1. The other thing they need to look at is the cost to start developing for the iPhone. I myself when I looked for a smart phone, I wanted to be able to program it. And as a Linux/Win user I did not have a computer/OS combo that I could program the iPhone with.

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  2. I say never.

    They already make an iPhone Lite, it’s called the 3GS, and it’s $49(?) at AT&T. Apple doesn’t get much of a kickback if it’s sold without a data plan, though.

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  3. What about an iPod with a cellular data plan instead? I think that there’s a portion of users (me for instance) who might be able to get by with just a decent data connection instead of a dedicated voice line.

    I barely use on cellular minutes as it is…

    With a decent data account and a VoIP app, I can get the same basic functionality as a full iPhone, without all the extra contract hassle, especially if it was sold like the iPad month-to-month data plans.

    I’ve been saying for a while that I think of the iPhone as a stop-gap product. Eventually the iPhone and iPod merge into a single device with a data connection that can support voice, and you can get dial-in as an added service (a la Skype).

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    1. The problem is that FaceTime doesn’t work over 3G networks yet, and even when it does carriers will be billing for data usage at high rates. I believe cost is what’s holding the iPhone back from the 75 percent of mobile subscribers that don’t have smartphones.

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      1. pk de cville Friday, May 20, 2011

        Does video Skype work over 3G today?

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  4. @Cold Water,
    The lowest end iPod touch is $229 with 8GB. Add voice only calling and drop the price to $200, which the carrier could subsidize for a voice plan commitment, and it would be free to the consumer.

    The latest iPhone with data would still cost $650, subsidized to the tune of $450 for voice and data plan commitments, and cost the consumer $200.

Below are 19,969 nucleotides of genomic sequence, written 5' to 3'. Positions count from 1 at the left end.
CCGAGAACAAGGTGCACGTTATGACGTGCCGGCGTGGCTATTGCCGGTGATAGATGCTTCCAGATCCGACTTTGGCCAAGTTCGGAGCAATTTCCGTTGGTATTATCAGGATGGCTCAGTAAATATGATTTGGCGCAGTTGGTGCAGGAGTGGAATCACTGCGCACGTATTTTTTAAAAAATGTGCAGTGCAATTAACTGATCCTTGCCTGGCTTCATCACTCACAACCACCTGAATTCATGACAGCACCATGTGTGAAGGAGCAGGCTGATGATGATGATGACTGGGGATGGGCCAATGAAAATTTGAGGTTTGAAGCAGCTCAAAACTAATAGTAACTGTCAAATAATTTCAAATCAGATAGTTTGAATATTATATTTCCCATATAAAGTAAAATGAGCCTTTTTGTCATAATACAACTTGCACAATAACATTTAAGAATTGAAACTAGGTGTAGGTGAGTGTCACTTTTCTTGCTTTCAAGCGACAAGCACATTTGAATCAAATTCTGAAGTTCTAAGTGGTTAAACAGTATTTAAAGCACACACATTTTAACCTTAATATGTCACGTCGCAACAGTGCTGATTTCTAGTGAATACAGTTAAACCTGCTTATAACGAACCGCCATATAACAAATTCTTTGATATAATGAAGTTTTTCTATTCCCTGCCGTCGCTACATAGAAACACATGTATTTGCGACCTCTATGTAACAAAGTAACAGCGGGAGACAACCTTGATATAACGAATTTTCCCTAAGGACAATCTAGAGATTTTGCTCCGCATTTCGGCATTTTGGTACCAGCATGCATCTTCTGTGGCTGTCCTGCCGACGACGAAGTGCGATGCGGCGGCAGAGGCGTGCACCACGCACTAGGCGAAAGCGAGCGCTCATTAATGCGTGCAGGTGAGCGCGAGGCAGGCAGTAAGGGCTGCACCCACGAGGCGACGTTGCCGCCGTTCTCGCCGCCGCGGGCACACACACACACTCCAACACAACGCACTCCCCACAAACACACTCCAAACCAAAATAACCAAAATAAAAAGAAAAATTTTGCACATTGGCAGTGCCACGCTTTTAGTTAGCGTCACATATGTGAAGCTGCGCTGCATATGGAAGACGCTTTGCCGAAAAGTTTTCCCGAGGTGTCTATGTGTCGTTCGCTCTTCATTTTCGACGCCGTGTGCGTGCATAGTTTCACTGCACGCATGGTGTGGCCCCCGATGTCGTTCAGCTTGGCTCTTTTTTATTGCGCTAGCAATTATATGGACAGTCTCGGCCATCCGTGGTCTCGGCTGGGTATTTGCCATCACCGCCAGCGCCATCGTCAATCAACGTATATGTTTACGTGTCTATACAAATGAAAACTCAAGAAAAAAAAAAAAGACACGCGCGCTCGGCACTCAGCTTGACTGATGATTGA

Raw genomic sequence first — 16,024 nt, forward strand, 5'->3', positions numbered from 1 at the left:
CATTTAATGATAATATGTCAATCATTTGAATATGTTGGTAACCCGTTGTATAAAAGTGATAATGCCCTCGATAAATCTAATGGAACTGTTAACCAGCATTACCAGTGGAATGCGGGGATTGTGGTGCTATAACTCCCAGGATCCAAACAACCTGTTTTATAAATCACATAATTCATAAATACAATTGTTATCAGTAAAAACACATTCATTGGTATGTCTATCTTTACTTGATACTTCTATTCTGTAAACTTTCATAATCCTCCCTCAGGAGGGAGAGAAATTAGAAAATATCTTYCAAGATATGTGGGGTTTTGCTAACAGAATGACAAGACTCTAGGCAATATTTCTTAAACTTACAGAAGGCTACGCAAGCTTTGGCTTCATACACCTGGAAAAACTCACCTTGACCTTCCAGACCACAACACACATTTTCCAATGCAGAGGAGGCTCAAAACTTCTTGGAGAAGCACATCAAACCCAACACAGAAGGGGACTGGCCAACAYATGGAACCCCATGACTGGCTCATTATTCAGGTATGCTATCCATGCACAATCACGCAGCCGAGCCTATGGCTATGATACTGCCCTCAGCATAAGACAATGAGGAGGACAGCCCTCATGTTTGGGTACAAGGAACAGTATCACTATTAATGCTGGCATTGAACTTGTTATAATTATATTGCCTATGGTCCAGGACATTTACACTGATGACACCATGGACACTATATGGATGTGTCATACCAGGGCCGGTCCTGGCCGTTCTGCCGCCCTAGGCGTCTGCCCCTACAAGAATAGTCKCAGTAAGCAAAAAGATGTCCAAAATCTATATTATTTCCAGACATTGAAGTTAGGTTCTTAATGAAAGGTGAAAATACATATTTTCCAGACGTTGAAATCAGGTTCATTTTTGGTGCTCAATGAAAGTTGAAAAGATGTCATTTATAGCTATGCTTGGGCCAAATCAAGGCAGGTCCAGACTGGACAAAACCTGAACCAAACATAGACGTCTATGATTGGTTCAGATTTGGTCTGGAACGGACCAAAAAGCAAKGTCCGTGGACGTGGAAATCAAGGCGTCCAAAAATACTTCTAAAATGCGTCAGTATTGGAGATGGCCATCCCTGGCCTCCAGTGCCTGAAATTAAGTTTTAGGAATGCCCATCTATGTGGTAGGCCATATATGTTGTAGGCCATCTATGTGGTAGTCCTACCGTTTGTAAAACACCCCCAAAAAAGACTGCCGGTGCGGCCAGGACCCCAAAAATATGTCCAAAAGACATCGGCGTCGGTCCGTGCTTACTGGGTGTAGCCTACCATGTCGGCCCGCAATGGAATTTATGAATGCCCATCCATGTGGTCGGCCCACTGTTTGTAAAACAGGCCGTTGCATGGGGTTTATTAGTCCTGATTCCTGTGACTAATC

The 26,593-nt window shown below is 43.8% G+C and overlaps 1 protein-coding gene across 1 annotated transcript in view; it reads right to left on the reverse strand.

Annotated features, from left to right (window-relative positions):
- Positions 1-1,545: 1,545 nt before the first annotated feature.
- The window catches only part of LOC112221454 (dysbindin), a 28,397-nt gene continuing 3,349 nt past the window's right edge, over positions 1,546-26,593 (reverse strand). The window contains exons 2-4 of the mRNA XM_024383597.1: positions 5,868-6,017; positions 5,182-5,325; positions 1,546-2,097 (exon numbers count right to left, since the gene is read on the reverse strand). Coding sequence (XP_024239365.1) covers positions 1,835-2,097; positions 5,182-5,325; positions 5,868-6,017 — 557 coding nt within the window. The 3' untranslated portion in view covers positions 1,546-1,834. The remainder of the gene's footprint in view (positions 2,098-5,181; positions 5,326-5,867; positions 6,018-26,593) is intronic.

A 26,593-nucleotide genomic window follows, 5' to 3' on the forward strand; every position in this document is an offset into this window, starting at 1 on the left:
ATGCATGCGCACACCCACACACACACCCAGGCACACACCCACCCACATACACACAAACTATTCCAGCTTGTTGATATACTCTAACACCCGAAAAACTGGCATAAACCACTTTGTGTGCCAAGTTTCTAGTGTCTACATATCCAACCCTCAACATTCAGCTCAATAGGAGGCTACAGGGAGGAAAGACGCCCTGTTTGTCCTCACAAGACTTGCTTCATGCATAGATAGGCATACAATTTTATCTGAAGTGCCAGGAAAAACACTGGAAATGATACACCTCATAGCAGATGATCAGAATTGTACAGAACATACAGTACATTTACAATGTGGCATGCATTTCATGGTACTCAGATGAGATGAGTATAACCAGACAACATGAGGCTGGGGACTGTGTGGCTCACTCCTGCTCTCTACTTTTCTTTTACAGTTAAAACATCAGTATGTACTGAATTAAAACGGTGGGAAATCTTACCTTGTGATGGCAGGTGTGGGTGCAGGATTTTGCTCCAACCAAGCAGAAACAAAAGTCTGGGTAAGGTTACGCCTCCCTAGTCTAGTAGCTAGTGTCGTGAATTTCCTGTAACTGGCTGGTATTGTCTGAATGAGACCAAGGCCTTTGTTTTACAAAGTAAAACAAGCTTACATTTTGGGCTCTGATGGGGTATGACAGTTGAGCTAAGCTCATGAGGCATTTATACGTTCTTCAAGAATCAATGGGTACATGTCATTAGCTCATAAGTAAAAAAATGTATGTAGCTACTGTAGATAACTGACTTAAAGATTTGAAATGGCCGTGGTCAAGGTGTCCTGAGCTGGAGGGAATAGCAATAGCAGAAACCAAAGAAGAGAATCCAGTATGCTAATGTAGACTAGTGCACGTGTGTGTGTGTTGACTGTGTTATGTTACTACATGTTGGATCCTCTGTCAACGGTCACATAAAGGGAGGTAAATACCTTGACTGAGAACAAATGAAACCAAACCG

My numbers may not be perfectly accurate, but the alternatives would go something like that. I see both carriers and consumers getting something out of this. It would help pull in non-smart phone consumers into the smart phone age. Chances are they would upgrade to a data phone/plan for their second smart phone would.

    The big advantage to Apple would be undercutting Android, adding another way to grow iOS marketshare, and creating a smooth path from iPod to iPhone for the low end of the market, while still making a profit.

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    1. “It would help pull in non-smart phone consumers into the smart phone age.”

      That assumes cost is the main obstacle to smart phone adoption. The people I know just don’t get the need for a smart phone of any type, much less iPhone or Android.

      And if recent research numbers are ANY kind of true indication, that iPhone 3gs is kicking Android’s rear end pretty darn well.

      There is no need for Apple to create a non-Apple-like iPhone and dilute the experience. Not Apple’s style. Ever.

      And if Apple’s revenue generation is the affect of “losing the platform war” I bet Google would rather lose like that, too.

      Joe

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  5. “Google’s Android has won the platform war.”

    What war? Apple and IOS continue to gain share and have a larger installed base than Android. Android keeps gaining share at RIM/Blackberry and Nokia’s expense, not Apple’s.

    Joe